Each of the SBRICs 181 -18n, in addition to supplying both the SBIST and BFC signals, also serves to store the test signature of the elements in its corresponding stage. The test signature is stored in each SBRIC within a User Data Test Register (UTDR) 20, which, as will be described, typically takes the form of one or more flip-flops. The UTDR 20 in each of the SBRICs 181 -18n is serially coupled with those of the other SBRICs in the network 16. In this way, the test signatures held by the SBRICs 181 -18n are concatenated and may be shifted out from the network 16 by a technique such as boundary scan. For example, in the network 16, the SBRICs 181 -18n are coupled so that the UTDR 20 of the first SBRIC 181 has its input coupled to a Test Data Output (TDO) of a boundary scan test controller 21 and the last SBRIC 18n has the output of its UTDR coupled to a Test Data Input (TDI) of the controller. In this way, the concatenated test signature held by the SBRICs 181 -18n can be shifted out to the boundary scan test controller by shifting a string of kn bits through the network 16 of SBRICs, where k≧1 and corresponds to the number of flip-flops per SBRIC (not shown).
As described earlier, each of the SBRICs 181 -18n, as generically represented by the SBRIC 18i where i=1,2,3 . . . n, comprises a five-state, finite-state machine, the state diagram of which is shown on FIG. 2. As depicted in FIG. 2, the five states of the SBRIC 18i comprise an IDLE state 22, a BIST execution state 24, a FAIL state 26, a WAIT state 28, and a PASS state 30. At the outset of operation, the SBRIC 18i enters the IDLE state 22 of FIG. 2 during which time the SBRIC is dormant. The SBRIC 18i remains in the IDLE state 22 for as long as either of two signals, Run BIST, hereinafter referred to as RB, and SBRIC 18i-1 complete, hereinafter referred to as SBCi-1, is at a binary zero value. The signal RB is generated by the test controller 21 of FIG. 1 and is broadcast to the SBRIC 18i. By raising the logic state of the signal RB from a binary zero to a binary one, the test controller 21 signals the SBRIC 18i to initiate self-testing of the elements 121 -12m in its corresponding stage 14i.
As will become better understood by FIG. 3, the signal SBCi-1, which is generated by the SBRIC 18i-1, changes to a binary one level at the completion of built-in self-testing of the elements in the stage 14i-1. By the same token, the SBRIC 18i will generate a binary one level signal SBCi when it has completed built-in self-testing of the elements in its corresponding stage 14i. In this way, each succeeding one of the SBRICs 181 -18n in the network 16 of FIG. 1 is actuated in sequence by the previous SBRIC to initiate self-testing of its corresponding stage so that the elements in the stages 141 -14n are self-tested in sequence.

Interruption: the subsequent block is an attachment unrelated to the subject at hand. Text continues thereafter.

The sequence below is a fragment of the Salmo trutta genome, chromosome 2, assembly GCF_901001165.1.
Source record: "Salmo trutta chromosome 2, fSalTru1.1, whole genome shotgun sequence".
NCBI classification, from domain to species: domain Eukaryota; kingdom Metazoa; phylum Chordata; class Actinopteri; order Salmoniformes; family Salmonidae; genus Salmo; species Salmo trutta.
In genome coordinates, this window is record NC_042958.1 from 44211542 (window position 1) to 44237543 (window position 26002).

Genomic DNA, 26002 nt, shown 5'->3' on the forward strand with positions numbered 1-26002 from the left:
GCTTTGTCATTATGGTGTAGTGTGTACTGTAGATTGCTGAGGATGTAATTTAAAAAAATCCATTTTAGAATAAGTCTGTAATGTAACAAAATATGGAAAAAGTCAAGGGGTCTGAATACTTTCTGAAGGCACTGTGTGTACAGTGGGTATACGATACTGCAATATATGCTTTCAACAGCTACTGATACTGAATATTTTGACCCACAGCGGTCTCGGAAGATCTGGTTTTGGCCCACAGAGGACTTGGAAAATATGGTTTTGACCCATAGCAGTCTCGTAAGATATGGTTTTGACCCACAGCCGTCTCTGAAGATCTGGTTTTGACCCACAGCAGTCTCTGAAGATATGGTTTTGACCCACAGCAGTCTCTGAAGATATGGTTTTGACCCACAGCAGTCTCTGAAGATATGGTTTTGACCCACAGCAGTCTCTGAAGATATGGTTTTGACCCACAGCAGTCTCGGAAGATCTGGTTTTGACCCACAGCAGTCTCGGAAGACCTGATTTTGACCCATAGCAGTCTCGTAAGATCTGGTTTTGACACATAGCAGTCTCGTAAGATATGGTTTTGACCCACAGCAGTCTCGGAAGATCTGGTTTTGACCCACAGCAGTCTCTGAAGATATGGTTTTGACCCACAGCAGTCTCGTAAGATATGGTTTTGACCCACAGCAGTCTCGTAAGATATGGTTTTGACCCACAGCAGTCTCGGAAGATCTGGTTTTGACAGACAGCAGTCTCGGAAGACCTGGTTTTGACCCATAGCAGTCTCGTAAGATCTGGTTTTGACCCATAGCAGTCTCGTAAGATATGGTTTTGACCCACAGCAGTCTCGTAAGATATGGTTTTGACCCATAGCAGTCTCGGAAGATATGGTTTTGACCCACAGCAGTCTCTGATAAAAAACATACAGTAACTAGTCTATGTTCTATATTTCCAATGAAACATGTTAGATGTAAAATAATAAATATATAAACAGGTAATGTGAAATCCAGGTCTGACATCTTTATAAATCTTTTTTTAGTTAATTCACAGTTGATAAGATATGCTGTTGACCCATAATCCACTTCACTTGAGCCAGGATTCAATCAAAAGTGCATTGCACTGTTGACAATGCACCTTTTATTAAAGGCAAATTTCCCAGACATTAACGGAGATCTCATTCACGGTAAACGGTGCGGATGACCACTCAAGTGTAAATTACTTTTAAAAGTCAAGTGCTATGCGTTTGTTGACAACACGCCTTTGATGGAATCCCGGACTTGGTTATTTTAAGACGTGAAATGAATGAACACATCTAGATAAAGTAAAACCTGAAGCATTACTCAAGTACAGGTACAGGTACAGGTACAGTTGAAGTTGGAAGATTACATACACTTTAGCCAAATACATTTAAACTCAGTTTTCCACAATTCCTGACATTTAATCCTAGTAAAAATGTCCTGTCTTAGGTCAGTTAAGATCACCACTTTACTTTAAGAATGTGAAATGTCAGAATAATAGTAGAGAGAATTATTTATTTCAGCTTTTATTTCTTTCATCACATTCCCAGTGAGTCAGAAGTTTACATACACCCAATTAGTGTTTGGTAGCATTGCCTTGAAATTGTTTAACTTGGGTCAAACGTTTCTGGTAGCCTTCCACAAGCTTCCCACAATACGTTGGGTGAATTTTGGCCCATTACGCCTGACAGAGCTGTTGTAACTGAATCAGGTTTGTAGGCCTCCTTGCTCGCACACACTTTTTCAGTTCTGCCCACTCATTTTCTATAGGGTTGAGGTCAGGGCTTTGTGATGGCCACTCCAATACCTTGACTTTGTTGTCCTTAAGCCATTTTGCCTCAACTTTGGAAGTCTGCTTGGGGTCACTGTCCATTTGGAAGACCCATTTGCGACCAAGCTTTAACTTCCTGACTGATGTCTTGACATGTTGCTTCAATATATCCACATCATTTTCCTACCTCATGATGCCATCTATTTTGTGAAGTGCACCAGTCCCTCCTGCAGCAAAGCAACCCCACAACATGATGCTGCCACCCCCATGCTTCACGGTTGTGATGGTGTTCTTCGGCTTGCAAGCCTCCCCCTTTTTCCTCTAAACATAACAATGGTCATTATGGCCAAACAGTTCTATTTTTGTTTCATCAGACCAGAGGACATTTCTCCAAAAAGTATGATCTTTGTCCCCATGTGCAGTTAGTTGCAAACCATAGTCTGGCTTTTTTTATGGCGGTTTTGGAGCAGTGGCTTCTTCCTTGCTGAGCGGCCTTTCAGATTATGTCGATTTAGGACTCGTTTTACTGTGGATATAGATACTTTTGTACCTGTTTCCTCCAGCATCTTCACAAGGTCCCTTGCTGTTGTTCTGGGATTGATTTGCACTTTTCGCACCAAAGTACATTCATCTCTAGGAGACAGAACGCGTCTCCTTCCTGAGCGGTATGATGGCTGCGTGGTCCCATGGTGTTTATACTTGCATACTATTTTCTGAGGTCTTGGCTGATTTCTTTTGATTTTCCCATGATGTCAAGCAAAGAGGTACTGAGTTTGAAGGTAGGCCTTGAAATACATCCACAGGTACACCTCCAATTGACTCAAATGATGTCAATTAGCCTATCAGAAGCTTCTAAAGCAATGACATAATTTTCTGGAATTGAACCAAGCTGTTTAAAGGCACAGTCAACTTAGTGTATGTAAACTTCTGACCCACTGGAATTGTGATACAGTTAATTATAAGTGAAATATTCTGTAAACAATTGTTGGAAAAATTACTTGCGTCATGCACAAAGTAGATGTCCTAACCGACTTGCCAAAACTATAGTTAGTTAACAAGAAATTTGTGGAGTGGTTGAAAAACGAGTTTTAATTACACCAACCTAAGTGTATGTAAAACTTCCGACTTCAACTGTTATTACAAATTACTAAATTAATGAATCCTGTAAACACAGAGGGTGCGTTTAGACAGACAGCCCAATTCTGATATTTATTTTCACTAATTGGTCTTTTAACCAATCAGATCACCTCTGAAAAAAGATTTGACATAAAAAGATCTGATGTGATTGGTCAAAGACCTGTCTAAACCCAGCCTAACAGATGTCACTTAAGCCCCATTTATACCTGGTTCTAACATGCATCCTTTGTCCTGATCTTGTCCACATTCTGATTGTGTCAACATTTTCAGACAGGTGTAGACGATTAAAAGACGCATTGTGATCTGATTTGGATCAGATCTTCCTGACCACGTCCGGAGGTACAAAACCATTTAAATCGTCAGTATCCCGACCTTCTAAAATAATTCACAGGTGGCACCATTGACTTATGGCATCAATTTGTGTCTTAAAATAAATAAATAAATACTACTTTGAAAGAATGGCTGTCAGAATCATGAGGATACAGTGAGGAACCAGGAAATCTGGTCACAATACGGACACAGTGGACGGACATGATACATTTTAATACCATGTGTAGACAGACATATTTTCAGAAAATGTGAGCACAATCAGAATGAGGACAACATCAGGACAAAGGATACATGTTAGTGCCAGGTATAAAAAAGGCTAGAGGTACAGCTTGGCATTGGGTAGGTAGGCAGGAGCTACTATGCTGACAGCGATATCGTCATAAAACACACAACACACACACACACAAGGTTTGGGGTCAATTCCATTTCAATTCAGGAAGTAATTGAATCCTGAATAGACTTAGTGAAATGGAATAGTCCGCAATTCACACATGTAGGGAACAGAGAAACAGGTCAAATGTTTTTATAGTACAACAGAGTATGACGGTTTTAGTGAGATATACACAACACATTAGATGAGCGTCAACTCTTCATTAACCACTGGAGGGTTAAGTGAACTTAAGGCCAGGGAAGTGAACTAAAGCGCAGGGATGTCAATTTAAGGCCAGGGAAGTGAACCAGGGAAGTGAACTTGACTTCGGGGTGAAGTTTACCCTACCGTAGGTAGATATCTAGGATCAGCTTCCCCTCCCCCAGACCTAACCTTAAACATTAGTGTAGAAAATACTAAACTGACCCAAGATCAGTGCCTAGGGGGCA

When both the RB and SBCi-1 signals reach a binary one level, then the SBRIC 18i enters the BIST execution state 24 and generates a binary one level SBIST signal which is broadcast to those of the elements 121 -12m within the stage 14i. Normally, the SBRIC 18i remains in the BIST execution state 24 until such time as the elements within the stage 14i have each generated a binary one level BC signal to indicate that the element has completed self-testing. However, should any of the elements in the stage 14i generate a binary one level BF' signal (i.e., a signal obtained by logically OR'ing the individual BF signals) during the time the SBRIC is in the BIST execution state 24, then the Fail state 26 is entered.
There is an important reason for entering the Fail state 26 immediately upon receipt of a binary one level BF signal from any element in the stage 14i, rather than waiting until the completion of testing of all of the elements in the stage. In practice, the elements 121 -12m are clocked at a much higher frequency than the SBRICs 181 -18m. Thus, an element within the stage 14i may complete its BIST routine, then generate a binary one level BF to indicate a fault, and thereafter reset its BIST flag so as to now generate a binary zero BF signal, all well before the SBRIC 18i has been notified that the other elements in the stage have each completed their self-testing routines. Were the SBRIC 18i to read the BIST flag of the element 12j after it had been reset, the state of the BIST flag would reflect a pass condition when, in fact, the element had actually failed.
The SBRIC 18i enters the Wait state 28 from the BIST execution state 24 when each of the BC signals from the elements in the stage 14i is at a binary one level and each BF signal is at a binary zero level (i.e., BF'=0). During the Wait state 28, the SBRIC 18i generates a binary one level BFC signal to toggle the BIST flag elements within the corresponding stage 14i to check for a stuck-at-zero condition. While in the Wait state 28, the SBRIC 18i also generates a binary one level SBCi signal to notify the next successive SBRIC 18i+1 in the network 16 of FIG. 1 to initiate self-testing of the elements in its corresponding stage 14i+1.